- U.S. $100 bills in circulation hit an all-time high last year, according to new data from the Federal Reserve out this week.
- Meanwhile, overall global demand for cash is slowing down.
- Some say the surge in $100 bills in the past decade may be a sign that global corruption is alive and well. These high-denomination bills tend to be the currency of choice for criminals because there’s no transaction record, and total anonymity.
Demand for high-denomination U.S. bills is not slowing down, despite less demand for cash in general.
The amount of U.S. $100 bills across the globe in circulation hit its highest level in history last year, according to new data from the Federal Reserve released this week. That total grew by about 7 percent, or $92 billion year over year, to a record $1.3 trillion worth.
The number of outstanding C-notes has doubled since the financial crisis, according to the Fed. But it's probably not due to real demand to spend those large bills.
Growth in U.S. bills between $1 and $20 was much weaker at about 2.6 percent year over year. That slowed from 3.6 percent a year earlier. The weaker demand for small currency is likely due to a rise in mobile payments.
To put the demand in perspective, the rise in $100 bills was three times higher than the increase in small bills. That suggests that these large bills are being used more as a store of value, as the U.S. dollar continues to be the world's reserve currency.
For the most part, economists believe the surge is due to people around the globe wanting to hoard cash — a similar force that's boosted interest in cryptocurrencies. High-denomination currency notes are known as a preferred form of payment for criminals, given the lack of a transaction record, anonymity, and the ease with which they can be brought across borders.
Nicholas Colas, co-founder of DataTrek Research who has been tracking the $100 currency boom for about a decade, said he was expecting it to slow slightly. That has yet to happen and as he pointed out, we're approaching the point where every human being on the planet could have two $100 bills in their pocket.
"Demand as a store of value far exceeds the demand for transactional cash," Colas said. "It does lead to challenges if you want to track and deal with corruption, or not paying your taxes, or any of any other thing that cash also incidentally enables."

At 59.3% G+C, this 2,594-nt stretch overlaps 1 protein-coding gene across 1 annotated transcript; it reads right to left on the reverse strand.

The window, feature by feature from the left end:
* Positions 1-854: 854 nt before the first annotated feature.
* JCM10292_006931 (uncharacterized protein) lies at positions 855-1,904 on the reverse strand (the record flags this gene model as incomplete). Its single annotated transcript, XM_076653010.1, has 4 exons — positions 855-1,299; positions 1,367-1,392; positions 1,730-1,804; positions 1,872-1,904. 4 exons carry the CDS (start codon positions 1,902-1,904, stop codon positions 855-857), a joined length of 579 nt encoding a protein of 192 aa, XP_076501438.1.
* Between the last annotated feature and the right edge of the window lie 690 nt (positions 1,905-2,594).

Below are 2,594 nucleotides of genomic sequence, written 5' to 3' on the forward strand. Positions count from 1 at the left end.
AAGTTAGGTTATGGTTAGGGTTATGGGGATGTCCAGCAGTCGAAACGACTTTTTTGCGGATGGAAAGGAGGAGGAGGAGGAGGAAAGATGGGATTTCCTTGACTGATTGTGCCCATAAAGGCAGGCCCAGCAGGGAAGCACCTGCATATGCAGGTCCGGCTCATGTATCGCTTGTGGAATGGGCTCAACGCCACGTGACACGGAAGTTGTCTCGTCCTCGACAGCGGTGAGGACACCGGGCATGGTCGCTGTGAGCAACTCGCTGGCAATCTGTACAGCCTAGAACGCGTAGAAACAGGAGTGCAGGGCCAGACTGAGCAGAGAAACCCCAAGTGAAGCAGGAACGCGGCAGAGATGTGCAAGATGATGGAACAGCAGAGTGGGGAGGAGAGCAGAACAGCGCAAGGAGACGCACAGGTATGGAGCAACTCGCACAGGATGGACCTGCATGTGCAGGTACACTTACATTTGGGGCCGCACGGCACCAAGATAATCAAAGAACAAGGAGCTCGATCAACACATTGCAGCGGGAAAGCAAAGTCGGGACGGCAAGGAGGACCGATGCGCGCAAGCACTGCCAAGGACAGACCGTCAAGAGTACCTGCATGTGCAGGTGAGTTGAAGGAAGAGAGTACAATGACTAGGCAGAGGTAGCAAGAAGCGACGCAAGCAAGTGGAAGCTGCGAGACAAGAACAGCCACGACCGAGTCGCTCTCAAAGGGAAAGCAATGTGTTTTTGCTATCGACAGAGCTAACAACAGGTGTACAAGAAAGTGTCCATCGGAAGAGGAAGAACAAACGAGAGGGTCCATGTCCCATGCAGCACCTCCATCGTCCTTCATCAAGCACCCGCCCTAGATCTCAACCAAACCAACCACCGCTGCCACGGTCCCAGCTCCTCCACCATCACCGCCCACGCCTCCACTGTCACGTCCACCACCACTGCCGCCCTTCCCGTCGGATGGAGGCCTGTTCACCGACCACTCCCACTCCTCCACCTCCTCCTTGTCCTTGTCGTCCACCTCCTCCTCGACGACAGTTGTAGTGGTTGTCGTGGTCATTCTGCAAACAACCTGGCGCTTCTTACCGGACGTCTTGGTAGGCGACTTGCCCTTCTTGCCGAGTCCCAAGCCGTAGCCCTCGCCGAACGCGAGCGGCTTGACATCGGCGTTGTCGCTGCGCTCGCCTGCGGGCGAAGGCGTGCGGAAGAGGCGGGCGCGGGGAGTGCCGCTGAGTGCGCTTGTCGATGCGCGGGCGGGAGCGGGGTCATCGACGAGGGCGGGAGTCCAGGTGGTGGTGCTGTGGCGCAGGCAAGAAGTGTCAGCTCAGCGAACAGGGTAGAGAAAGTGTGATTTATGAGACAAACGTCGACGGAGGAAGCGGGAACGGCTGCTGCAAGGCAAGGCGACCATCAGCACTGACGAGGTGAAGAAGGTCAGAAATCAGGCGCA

While evidence is anecdotal and happens on a country-by-country basis, Colas said crime and use on the black market is a contributing factor in demand.
Some economists have called for the abolition of high-denomination bills. Lawrence Summers, a former Treasury secretary and director of the National Economic Council in the White House, wrote an op-ed in The Washington Post in 2016, citing its potential for crime.
A "moratorium on printing new high denomination notes would make the world a better place," he wrote, citing a Harvard research paper written by Peter Sands, former chief executive of the bank Standard Chartered. Sands also argued to scrap the high-value currency notes. Eliminating them "would make life harder for those pursuing tax evasion, financial crime, terrorist finance and corruption," Sands wrote.
The Fed is likely not eager to ease the printing of dollar bills. Colas pointed out that it helps the U.S. remain a reserve currency, and therefore more valuable.
Most of it is overseas. A 2018 research paper from the Federal Reserve Bank of Chicago estimates that 60 percent of all U.S. bills and almost 80 percent of all $100 bills are now abroad. That total is up from 15 to 30 percent around 1980, according to research from Ruth Judson, a Federal Reserve Board economist. Judson found that political and economic instability contribute to this demand.
Colas said the Federal Reserve and Treasury are not incentivized to scale back production as long as they profit off of printing bills, then selling them offshore. It's also helpful from a policy perspective.
"It does reinforce the notion of reserve currency status, which is tremendously useful to American monetary policy and foreign policy," Colas said. "There's a desire to keep printing these things."